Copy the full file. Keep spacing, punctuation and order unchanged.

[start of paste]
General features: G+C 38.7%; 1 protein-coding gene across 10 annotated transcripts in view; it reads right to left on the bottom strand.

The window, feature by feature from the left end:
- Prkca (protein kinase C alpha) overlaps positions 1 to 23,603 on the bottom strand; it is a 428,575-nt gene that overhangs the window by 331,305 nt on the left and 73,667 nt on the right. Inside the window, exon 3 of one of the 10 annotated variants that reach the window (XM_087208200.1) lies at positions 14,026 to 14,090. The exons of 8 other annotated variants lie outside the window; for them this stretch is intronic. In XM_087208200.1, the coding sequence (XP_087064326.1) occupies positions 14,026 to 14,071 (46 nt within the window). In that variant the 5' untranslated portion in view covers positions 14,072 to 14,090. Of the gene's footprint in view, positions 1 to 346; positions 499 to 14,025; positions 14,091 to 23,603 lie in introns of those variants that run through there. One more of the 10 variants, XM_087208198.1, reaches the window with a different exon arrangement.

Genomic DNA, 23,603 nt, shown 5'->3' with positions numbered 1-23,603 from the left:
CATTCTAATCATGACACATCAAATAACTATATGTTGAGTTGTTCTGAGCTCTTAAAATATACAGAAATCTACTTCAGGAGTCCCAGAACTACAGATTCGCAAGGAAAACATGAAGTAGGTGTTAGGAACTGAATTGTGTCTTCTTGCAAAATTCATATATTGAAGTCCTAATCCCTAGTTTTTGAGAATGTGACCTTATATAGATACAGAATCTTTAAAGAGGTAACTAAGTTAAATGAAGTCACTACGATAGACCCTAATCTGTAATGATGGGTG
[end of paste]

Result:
General features: G+C 38.7%; 1 protein-coding gene across 10 annotated transcripts in view; it reads right to left on the bottom strand.

The window, feature by feature from the left end:
- Prkca (protein kinase C alpha) overlaps positions 1 to 23,603 on the bottom strand; it is a 428,575-nt gene that overhangs the window by 331,305 nt on the left and 73,667 nt on the right. Inside the window, exon 3 of one of the 10 annotated variants that reach the window (XM_087208200.1) lies at positions 14,026 to 14,090. The exons of 8 other annotated variants lie outside the window; for them this stretch is intronic. In XM_087208200.1, the coding sequence (XP_087064326.1) occupies positions 14,026 to 14,071 (46 nt within the window). In that variant the 5' untranslated portion in view covers positions 14,072 to 14,090. Of the gene's footprint in view, positions 1 to 346; positions 499 to 14,025; positions 14,091 to 23,603 lie in introns of those variants that run through there. One more of the 10 variants, XM_087208198.1, reaches the window with a different exon arrangement.

Genomic DNA, 23,603 nt, shown 5'->3' with positions numbered 1-23,603 from the left:
CATTCTAATCATGACACATCAAATAACTATATGTTGAGTTGTTCTGAGCTCTTAAAATATACAGAAATCTACTTCAGGAGTCCCAGAACTACAGATTCGCAAGGAAAACATGAAGTAGGTGTTAGGAACTGAATTGTGTCTTCTTGCAAAATTCATATATTGAAGTCCTAATCCCTAGTTTTTGAGAATGTGACCTTATATAGATACAGAATCTTTAAAGAGGTAACTAAGTTAAATGAAGTCACTACGATAGACCCTAATCTGTAATGATGGGTG